Sometimes a defining visual brand is achieved via a combination of 1) strong leadership and 2) good fortune. The Detroit Tigers' classic Old English "D" is one such example.
The Tigers' D has been a staple of the team's visual identity since 1904, when it was first featured on their road uniforms. The D morphed and sometimes disappeared entirely throughout the first decades of the twentieth century.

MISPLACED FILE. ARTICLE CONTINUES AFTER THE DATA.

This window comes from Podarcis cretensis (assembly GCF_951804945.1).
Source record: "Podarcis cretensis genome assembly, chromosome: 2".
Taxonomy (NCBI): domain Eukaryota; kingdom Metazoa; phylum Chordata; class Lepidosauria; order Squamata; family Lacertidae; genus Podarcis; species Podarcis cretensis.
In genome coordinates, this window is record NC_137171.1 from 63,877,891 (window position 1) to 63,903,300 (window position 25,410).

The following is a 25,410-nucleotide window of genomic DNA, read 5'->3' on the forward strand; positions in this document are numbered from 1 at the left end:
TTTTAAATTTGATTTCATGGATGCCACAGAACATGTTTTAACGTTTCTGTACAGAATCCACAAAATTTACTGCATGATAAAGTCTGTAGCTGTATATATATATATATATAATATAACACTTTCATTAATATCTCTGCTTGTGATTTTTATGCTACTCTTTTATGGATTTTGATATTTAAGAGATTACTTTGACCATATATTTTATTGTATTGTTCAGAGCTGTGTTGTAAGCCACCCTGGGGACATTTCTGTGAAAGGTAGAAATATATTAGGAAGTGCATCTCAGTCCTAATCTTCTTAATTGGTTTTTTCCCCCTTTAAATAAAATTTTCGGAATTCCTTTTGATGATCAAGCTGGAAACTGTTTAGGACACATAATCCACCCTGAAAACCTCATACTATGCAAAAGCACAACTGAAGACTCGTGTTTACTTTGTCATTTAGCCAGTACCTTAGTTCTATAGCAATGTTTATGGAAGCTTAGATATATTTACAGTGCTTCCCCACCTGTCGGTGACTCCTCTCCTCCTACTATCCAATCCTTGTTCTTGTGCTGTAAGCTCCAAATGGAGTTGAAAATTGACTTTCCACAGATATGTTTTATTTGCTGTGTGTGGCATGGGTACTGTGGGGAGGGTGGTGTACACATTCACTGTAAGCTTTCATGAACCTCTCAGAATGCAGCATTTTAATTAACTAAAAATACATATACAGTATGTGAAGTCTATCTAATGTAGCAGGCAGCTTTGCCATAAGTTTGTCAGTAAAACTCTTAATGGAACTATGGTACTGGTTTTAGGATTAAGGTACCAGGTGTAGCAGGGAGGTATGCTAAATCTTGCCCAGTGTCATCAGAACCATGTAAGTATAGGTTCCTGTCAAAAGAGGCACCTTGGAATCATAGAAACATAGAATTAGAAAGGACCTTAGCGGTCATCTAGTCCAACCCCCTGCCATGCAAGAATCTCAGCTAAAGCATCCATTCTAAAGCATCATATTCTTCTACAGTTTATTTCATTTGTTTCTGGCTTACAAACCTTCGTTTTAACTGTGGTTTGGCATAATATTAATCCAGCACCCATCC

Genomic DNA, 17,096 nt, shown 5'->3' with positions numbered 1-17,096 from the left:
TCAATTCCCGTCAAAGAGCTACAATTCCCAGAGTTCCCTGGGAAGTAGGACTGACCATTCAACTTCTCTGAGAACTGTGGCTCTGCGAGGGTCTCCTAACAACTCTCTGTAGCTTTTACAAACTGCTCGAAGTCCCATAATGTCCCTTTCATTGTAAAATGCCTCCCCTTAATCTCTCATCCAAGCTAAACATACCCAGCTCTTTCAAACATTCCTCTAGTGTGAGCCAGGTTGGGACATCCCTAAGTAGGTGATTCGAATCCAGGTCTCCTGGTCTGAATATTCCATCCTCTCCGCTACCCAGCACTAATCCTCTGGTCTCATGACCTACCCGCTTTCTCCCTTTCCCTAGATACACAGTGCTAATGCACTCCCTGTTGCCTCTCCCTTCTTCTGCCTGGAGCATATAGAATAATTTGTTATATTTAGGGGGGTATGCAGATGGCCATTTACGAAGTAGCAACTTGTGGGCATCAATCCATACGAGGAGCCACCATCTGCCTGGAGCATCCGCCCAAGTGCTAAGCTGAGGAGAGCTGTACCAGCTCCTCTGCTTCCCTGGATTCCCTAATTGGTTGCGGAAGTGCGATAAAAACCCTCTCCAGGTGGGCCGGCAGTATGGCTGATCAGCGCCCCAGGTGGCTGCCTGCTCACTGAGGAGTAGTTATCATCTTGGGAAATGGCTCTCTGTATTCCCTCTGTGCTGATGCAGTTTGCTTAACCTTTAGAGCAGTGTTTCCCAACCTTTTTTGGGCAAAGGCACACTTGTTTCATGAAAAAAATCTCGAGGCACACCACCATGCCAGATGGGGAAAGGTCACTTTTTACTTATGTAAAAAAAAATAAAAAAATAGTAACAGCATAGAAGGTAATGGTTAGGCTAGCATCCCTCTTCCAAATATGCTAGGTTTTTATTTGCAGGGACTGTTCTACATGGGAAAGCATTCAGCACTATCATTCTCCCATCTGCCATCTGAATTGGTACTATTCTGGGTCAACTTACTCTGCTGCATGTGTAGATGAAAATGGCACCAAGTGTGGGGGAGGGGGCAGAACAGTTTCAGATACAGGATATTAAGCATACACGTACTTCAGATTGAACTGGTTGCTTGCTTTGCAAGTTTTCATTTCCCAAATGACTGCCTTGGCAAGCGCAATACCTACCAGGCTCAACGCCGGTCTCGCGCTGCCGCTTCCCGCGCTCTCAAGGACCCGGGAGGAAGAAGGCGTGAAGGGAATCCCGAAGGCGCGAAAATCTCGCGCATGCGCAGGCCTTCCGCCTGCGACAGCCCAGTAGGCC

The 1930-33 clubs wore a script "Detroit," both at home and on the road. These four seasons represent the longest continual stretch that the franchise did not sport an Old English "D" in its history.In 1934, Catcher Mickey Cochrane, later elected to the the Hall of Fame, was brought to Detroit to serve as player-manager. One of his first acts as boss was to reinstate the D to the Tigers' home uniforms. A January 11, 1934 Sporting News article on Cochrane's arrival in Detroit featured a headline that read "New Pilot Changes Uniforms." This February 11 item from the Reading Eagle tells the story: The 1934 Tigers won the American League pennant, their first in a quarter century. They lost the World Series to St. Louis, but won the whole thing the following season. Cochrane won the 1934 American League's Most Valuable Player award. His interest in the club's uniforms, combined with the success of that 1934 team, continues to be seen some 80 years later—the Tigers' Old English "D" has remained on the club's home jerseys ever since he brought it back (with the exception of one single season—1960.)